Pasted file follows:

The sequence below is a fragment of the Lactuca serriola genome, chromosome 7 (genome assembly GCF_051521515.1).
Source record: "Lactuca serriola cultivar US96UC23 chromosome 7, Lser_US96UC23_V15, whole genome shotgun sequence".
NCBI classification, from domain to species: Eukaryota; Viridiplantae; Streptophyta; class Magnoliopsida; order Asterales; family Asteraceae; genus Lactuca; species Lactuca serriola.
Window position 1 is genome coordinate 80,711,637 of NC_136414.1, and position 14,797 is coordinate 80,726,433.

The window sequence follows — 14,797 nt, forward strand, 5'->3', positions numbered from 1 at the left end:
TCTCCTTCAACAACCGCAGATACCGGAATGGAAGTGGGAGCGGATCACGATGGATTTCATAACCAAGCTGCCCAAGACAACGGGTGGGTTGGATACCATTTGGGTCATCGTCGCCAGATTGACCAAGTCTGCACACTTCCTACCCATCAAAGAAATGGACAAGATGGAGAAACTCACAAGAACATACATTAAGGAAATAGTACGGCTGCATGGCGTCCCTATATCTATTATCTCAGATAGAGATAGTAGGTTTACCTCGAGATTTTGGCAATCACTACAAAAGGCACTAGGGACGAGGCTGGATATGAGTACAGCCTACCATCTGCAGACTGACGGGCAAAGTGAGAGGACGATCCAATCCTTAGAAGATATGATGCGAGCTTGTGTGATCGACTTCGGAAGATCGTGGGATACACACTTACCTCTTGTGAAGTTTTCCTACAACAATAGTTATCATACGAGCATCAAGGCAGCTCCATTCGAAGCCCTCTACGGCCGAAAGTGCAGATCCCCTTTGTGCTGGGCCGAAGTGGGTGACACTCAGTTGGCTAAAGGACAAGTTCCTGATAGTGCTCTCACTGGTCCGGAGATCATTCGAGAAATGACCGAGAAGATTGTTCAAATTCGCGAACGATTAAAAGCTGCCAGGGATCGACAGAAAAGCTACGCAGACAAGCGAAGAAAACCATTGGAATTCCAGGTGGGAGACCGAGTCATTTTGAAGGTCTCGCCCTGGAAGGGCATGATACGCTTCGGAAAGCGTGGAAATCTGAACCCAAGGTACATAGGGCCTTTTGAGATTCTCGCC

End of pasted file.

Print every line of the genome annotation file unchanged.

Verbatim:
The sequence below is a fragment of the Lactuca serriola genome, chromosome 7 (genome assembly GCF_051521515.1).
Source record: "Lactuca serriola cultivar US96UC23 chromosome 7, Lser_US96UC23_V15, whole genome shotgun sequence".
NCBI classification, from domain to species: Eukaryota; Viridiplantae; Streptophyta; class Magnoliopsida; order Asterales; family Asteraceae; genus Lactuca; species Lactuca serriola.
Window position 1 is genome coordinate 80,711,637 of NC_136414.1, and position 14,797 is coordinate 80,726,433.

The window sequence follows — 14,797 nt, forward strand, 5'->3', positions numbered from 1 at the left end:
TCTCCTTCAACAACCGCAGATACCGGAATGGAAGTGGGAGCGGATCACGATGGATTTCATAACCAAGCTGCCCAAGACAACGGGTGGGTTGGATACCATTTGGGTCATCGTCGCCAGATTGACCAAGTCTGCACACTTCCTACCCATCAAAGAAATGGACAAGATGGAGAAACTCACAAGAACATACATTAAGGAAATAGTACGGCTGCATGGCGTCCCTATATCTATTATCTCAGATAGAGATAGTAGGTTTACCTCGAGATTTTGGCAATCACTACAAAAGGCACTAGGGACGAGGCTGGATATGAGTACAGCCTACCATCTGCAGACTGACGGGCAAAGTGAGAGGACGATCCAATCCTTAGAAGATATGATGCGAGCTTGTGTGATCGACTTCGGAAGATCGTGGGATACACACTTACCTCTTGTGAAGTTTTCCTACAACAATAGTTATCATACGAGCATCAAGGCAGCTCCATTCGAAGCCCTCTACGGCCGAAAGTGCAGATCCCCTTTGTGCTGGGCCGAAGTGGGTGACACTCAGTTGGCTAAAGGACAAGTTCCTGATAGTGCTCTCACTGGTCCGGAGATCATTCGAGAAATGACCGAGAAGATTGTTCAAATTCGCGAACGATTAAAAGCTGCCAGGGATCGACAGAAAAGCTACGCAGACAAGCGAAGAAAACCATTGGAATTCCAGGTGGGAGACCGAGTCATTTTGAAGGTCTCGCCCTGGAAGGGCATGATACGCTTCGGAAAGCGTGGAAATCTGAACCCAAGGTACATAGGGCCTTTTGAGATTCTCGCC